The November 2018 March 2019 soybean futures spread is currently -23.25 cents which is considered neutral. Seasonally soybean prices tend to trend lower into early October. The nearby soybean contract is currently priced in the 5th percentile of the five-year price distribution range, which makes it near its lowest price in nine years.


Wheat has been in the news this summer because of all the production problems that we have seen across Western Europe. Australia has also been going through a devastating drought along with parts of Western Canada. The USDA actually reduced ending stocks in the United States and also reduced the European crop estimate down 7.5 MMT. However, they increased the Russian crop by 1 MMT. The top seven exporting wheat countries have seen their ending stocks reduced to the lowest level since 2007/2008.

Cash prices for 2019 wheat in Ontario have been above $7 dollars going into the August 10th USDA reports. This was due to a rise in futures over the last several weeks and a lower Canadian dollar. Wheat prices above $6 made for a better Ontario harvest. As we turn into September producers will be planning just how much wheat to be planted this fall.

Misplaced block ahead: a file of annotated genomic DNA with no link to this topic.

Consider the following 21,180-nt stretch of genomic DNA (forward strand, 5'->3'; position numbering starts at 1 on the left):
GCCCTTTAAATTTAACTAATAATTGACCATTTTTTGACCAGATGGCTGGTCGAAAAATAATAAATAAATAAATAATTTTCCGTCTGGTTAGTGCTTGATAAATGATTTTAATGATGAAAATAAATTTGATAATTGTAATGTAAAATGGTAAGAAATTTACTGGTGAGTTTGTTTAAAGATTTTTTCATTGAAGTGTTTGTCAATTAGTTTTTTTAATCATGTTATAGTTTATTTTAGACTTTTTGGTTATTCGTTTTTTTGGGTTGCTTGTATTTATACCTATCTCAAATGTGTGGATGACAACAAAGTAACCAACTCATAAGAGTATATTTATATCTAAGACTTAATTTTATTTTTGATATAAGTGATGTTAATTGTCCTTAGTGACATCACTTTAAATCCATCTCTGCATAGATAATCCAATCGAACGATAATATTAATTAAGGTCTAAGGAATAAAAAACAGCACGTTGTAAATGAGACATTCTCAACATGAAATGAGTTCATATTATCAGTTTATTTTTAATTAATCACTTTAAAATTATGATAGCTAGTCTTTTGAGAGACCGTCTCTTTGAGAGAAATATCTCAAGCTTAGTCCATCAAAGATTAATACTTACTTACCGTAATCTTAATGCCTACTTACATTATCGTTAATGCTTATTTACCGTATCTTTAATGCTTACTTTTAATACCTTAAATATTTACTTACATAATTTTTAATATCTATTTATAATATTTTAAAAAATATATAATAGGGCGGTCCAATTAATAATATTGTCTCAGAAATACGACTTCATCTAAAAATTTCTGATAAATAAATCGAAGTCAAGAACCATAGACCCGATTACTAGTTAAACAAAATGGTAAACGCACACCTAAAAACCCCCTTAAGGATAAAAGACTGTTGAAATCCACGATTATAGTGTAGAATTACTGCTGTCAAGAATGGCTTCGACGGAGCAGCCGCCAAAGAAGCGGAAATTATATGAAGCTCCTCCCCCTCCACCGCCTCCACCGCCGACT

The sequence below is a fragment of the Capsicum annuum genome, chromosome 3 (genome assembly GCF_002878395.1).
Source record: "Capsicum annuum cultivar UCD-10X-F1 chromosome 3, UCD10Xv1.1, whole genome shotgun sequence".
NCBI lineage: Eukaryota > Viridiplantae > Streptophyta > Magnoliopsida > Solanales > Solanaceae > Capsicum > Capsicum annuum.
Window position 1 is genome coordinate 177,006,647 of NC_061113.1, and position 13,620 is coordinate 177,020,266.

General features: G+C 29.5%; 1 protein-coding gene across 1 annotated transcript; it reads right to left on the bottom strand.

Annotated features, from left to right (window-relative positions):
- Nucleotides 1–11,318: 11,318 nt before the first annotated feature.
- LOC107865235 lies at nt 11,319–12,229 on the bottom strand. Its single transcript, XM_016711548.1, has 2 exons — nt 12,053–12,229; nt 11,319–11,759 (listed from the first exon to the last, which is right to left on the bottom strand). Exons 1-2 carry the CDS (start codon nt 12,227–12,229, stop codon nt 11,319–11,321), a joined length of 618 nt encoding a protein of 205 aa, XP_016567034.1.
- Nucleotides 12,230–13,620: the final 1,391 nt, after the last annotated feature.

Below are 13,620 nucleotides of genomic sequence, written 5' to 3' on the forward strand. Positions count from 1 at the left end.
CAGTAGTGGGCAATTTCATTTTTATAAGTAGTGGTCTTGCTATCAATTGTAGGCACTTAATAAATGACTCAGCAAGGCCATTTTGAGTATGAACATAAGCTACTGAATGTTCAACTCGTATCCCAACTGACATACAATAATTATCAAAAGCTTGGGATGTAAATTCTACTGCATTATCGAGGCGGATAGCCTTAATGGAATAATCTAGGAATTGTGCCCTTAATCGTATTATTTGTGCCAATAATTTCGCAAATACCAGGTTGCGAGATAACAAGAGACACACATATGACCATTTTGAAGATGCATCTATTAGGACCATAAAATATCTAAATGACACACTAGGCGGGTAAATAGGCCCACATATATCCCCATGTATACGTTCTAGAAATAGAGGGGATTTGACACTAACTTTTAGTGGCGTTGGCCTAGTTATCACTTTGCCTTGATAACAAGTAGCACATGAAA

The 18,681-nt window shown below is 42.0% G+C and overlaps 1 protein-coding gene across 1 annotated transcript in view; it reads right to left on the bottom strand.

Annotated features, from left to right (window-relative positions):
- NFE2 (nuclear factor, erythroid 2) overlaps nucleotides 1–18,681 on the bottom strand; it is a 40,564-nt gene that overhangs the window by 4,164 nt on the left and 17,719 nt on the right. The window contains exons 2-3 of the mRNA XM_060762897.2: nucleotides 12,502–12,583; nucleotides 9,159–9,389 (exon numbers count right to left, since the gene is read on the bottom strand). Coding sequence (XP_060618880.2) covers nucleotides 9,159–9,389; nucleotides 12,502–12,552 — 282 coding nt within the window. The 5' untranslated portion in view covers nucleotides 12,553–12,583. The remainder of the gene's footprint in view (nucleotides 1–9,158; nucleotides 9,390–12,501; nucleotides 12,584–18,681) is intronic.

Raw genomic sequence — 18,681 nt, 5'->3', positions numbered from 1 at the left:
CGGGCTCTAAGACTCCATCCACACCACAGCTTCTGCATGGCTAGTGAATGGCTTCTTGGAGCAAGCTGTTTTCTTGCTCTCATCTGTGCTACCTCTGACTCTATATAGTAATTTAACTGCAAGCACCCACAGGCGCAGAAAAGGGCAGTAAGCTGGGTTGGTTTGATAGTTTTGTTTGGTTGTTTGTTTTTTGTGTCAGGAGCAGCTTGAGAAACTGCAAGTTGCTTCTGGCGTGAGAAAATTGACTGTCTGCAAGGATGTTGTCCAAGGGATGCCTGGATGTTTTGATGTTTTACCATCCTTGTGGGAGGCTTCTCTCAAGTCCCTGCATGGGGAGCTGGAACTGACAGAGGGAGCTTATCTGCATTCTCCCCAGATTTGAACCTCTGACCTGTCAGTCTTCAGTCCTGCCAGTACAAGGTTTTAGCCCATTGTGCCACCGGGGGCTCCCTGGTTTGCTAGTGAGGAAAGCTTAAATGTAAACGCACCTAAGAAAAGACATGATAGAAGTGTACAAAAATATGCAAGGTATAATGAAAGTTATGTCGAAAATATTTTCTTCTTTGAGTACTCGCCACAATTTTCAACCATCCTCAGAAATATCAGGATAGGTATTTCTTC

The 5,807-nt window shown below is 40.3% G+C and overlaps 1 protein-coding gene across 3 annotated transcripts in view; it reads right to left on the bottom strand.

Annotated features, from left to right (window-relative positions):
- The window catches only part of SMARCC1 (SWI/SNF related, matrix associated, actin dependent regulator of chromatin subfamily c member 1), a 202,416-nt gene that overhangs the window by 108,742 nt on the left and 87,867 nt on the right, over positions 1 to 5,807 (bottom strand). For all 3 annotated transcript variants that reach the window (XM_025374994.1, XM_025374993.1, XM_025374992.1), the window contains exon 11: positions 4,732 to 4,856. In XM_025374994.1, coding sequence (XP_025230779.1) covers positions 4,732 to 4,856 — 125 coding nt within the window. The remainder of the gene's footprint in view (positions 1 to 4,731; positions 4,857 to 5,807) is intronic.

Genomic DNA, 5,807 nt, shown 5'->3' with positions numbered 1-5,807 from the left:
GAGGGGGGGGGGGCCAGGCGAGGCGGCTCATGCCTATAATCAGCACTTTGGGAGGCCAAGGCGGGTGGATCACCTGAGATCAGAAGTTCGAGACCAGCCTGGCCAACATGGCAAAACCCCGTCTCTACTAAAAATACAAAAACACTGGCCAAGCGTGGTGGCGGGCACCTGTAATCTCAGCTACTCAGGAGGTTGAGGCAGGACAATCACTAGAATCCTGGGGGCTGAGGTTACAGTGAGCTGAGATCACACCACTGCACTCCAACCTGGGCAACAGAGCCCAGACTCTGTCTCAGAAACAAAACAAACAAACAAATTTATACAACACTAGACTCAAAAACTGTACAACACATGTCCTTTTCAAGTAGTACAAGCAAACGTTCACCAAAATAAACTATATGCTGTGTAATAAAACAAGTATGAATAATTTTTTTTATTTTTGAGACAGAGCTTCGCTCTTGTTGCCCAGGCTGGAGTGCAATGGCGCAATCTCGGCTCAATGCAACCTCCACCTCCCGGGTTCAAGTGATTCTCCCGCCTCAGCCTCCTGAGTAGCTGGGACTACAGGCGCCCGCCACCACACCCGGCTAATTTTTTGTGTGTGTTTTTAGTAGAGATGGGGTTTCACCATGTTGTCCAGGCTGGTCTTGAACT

The Bottom Line (cont.)

It is easy to be overly bearish in this market situation, but keep in mind nothing ever stays the same and there are stacks of new crop contracts for corn and soybeans on the shelf with much higher prices stamped on them. There will be options ahead and nobody knows the future. The trade file is particularly difficult and cannot be predicted. American action on this file has been unpredictable and fueled over twitter in many instances. Changes on this file may happen very quickly because the United States is the richest and most powerful country in the world. Geopolitics matters and it creates marketing opportunity as well as takes it away. 2018 has been a laboratory for that.